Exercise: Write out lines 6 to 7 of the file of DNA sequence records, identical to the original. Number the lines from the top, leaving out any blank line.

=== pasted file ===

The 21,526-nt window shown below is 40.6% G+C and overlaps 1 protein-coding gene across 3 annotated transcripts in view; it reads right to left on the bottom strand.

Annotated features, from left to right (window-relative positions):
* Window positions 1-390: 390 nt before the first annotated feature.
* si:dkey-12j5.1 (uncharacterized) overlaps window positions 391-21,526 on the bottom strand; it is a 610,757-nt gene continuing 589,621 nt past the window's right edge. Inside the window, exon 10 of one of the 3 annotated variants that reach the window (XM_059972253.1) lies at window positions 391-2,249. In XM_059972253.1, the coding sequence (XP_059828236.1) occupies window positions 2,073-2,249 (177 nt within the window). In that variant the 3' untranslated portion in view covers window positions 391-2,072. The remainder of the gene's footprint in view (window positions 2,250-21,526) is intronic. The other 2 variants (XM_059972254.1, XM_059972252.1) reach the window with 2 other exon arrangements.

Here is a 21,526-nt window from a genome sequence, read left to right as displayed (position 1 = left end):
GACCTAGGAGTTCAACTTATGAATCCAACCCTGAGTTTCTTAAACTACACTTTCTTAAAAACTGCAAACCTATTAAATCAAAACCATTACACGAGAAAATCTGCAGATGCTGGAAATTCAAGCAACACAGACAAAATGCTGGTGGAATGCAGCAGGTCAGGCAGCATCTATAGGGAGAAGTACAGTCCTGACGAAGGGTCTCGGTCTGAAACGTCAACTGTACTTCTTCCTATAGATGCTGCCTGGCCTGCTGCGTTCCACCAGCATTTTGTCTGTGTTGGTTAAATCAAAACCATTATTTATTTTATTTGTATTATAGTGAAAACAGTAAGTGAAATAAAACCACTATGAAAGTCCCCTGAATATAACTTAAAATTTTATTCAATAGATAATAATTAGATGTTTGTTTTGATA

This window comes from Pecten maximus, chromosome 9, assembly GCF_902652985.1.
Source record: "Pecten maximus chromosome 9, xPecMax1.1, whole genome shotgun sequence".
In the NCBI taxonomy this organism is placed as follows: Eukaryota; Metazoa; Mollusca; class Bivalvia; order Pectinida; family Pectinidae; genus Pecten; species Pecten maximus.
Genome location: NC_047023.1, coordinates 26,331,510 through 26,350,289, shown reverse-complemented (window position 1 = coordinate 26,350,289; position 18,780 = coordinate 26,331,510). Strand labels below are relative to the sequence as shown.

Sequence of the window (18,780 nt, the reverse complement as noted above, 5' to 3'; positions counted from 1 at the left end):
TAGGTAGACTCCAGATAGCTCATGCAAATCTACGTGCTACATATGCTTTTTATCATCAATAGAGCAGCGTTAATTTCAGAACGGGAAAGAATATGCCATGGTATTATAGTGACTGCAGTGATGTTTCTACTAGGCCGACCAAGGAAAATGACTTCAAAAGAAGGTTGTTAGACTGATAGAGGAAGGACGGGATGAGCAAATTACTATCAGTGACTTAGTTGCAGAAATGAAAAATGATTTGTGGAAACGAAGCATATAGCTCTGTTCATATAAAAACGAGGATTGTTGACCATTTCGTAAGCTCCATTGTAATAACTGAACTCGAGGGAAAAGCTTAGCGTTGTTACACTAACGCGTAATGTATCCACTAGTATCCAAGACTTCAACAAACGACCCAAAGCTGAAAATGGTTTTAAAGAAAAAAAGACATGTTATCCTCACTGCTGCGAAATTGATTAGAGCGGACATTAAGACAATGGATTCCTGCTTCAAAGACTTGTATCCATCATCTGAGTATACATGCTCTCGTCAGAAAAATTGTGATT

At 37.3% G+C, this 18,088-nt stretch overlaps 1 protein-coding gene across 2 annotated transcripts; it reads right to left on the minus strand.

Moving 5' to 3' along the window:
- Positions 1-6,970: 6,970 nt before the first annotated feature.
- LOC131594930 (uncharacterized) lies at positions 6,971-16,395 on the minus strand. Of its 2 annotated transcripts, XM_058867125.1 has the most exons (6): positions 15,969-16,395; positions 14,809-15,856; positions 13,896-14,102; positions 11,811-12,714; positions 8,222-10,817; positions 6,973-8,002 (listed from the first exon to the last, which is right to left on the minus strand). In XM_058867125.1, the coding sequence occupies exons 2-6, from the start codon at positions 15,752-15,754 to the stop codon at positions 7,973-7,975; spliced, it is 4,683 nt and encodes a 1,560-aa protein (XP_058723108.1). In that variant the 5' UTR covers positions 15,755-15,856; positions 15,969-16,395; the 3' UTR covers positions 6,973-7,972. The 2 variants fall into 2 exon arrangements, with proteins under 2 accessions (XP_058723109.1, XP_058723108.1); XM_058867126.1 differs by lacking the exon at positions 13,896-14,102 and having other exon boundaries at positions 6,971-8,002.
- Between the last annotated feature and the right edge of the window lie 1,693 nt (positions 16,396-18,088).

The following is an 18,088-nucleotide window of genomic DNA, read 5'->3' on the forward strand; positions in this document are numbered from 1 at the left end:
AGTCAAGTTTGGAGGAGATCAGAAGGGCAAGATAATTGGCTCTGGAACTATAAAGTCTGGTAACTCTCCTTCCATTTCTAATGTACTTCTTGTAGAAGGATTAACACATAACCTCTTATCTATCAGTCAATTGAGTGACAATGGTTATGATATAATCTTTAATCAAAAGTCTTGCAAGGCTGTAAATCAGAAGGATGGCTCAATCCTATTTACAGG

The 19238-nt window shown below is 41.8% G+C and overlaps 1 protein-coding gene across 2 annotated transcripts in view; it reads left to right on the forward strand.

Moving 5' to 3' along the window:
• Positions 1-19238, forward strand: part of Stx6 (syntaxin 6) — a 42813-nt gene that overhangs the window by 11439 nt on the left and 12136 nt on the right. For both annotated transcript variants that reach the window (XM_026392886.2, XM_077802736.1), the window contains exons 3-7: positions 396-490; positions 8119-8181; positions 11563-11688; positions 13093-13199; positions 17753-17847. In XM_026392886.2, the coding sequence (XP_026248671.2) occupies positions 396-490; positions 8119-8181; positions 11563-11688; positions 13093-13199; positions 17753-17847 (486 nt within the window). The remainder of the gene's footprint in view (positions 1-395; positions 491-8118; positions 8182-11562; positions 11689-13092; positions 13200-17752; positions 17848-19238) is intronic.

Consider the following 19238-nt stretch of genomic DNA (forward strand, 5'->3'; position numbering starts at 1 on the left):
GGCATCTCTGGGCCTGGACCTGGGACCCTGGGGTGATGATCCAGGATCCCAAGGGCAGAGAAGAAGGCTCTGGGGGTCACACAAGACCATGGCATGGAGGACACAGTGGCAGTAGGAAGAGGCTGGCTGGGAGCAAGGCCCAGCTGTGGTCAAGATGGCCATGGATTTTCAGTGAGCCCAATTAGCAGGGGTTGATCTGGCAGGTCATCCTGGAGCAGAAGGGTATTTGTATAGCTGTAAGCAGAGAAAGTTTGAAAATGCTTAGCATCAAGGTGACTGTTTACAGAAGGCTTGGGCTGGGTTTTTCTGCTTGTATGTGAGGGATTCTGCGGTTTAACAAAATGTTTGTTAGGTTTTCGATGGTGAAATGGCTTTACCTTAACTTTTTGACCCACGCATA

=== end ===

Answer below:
GACCTAGGAGTTCAACTTATGAATCCAACCCTGAGTTTCTTAAACTACACTTTCTTAAAAACTGCAAACCTATTAAATCAAAACCATTACACGAGAAAATCTGCAGATGCTGGAAATTCAAGCAACACAGACAAAATGCTGGTGGAATGCAGCAGGTCAGGCAGCATCTATAGGGAGAAGTACAGTCCTGACGAAGGGTCTCGGTCTGAAACGTCAACTGTACTTCTTCCTATAGATGCTGCCTGGCCTGCTGCGTTCCACCAGCATTTTGTCTGTGTTGGTTAAATCAAAACCATTATTTATTTTATTTGTATTATAGTGAAAACAGTAAGTGAAATAAAACCACTATGAAAGTCCCCTGAATATAACTTAAAATTTTATTCAATAGATAATAATTAGATGTTTGTTTTGATA

This window comes from Pecten maximus, chromosome 9, assembly GCF_902652985.1.